Because microalgae grow in light and lose biomass in the dark, traditional fed-batch bioreactor strategies are sub-optimal, limiting algae’s value to biopharmaceutical manufacturers. Now researchers at Johns Hopkins University (JHU) have developed a genome-scale metabolic model for Chlorella vulgaris to optimize nutrient use during those cycles.

It allowed researchers to reduce glucose requirements by 75 percent and nitrate requirements by 23 percent, while maintaining biomass densities that were at least 80 percent of those of a glucose-fed heterotrophic culture. Light-dark cycling accounted for three-fold yield increases (per gram of glucose) for biomass, lutein, and fatty acids.

A closed-loop glucose and nitrate feed system “optimized for dark cycles and that accounts for shading during light cycles increased biomass yield 122 percent more than normal fed-batch cultures,” according to a recent paper. This makes algae an increasingly competitive and sustainable biomanufacturing option.

Cells’ metabolism varies during the cell expansion phase and the production phase, Chien-Ting Li, PhD, first author, and, at the time, a member of the Michael Betenbaugh lab at JHU, tells GEN.

“Traditionally, biomanufacturers used tools such as design of experiment (DOE) to see how different process parameters affect critical quality attributes and used proportional-integral-derivative (PID) controllers to regulate those parameters in the process. This model-driven approach can be a good strategy to control nutrient supplies by considering cells’ metabolism (during their expansion and production) phases… and under light and dark periods.”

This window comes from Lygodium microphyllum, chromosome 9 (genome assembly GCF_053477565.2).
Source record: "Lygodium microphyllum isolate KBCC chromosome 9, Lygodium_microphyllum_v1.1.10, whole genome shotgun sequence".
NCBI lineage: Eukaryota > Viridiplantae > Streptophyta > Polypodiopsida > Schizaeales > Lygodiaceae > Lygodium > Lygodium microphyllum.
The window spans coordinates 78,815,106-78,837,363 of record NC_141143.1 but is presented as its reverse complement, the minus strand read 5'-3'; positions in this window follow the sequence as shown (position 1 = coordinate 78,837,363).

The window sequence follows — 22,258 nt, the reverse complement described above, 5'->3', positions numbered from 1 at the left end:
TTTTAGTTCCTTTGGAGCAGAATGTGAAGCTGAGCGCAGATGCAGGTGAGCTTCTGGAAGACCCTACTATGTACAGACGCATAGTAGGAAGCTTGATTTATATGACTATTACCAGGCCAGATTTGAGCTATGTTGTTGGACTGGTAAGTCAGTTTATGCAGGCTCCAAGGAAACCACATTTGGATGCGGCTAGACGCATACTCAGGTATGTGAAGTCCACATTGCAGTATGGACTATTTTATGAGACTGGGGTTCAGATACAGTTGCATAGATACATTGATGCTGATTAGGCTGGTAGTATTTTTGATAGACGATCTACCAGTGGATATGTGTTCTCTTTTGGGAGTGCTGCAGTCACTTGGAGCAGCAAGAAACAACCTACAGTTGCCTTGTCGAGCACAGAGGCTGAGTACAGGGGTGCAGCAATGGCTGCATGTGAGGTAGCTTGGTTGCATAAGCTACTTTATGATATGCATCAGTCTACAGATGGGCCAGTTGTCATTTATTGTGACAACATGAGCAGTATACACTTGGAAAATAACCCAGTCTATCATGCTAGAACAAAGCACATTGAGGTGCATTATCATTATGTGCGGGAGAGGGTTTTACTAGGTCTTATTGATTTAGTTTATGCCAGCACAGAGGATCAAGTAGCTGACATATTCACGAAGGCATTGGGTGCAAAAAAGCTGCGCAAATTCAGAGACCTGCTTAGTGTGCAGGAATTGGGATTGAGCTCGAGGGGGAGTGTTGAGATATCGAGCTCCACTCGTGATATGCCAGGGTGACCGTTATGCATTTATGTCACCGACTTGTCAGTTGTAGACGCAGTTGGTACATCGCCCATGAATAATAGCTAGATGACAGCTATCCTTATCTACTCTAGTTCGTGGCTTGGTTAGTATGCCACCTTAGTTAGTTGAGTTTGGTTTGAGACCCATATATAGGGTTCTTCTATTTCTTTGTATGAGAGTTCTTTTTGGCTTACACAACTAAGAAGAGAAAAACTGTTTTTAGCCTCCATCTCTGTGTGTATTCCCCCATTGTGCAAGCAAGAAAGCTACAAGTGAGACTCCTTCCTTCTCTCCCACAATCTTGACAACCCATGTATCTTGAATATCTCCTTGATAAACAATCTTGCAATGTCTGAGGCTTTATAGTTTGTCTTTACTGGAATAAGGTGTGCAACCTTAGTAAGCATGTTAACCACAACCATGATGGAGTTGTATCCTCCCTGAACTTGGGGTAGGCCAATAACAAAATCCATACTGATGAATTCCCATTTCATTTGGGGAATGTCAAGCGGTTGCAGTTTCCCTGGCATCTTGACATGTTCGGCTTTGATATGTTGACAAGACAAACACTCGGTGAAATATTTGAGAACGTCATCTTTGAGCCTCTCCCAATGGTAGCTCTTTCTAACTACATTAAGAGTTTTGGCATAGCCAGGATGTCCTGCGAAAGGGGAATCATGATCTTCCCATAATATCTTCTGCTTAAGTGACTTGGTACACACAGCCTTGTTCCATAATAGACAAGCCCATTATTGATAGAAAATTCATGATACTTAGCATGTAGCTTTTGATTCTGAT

Adopting this strategy

To adopt this strategy, biomanufacturers must adapt their current controller system, locate genome-scale models for their cell lines, and ensure this approach meets regulatory guidelines.

“Most commercially-available controller systems do not provide users access to implement their own models,” Li says. “Therefore, biomanufacturers need to build the interface between the software and the controllers. The process measurements—either on-line or in-line—can be transferred to the models, and the model can send the decisions to the controllers.”

Genome-scale models have existed for the past 20 years, but if the needed models are not available, biomanufacturers would need to build their own models.

Li also advises biomanufacturers to develop a validation protocol for this approach. Additionally, he says, “Biomanufacturers need to consider implementing process analyzers to generate real-time data to ensure quality assurance and to support regulatory decisions in this model-based approach.”

This research focused on optimizing nutrient supplies to achieve high productivity. Before it can be implemented commercially, however, Li says product quality also must be considered. “This can be the glycosylation pattern for monoclonal antibodies or the full/empty ratio for gene therapy. Those factors can be strongly influenced by cell metabolism,” he points out. Additionally, this research was conducted using 2 L bioreactors. Results may vary with differently-sized bioreactors.

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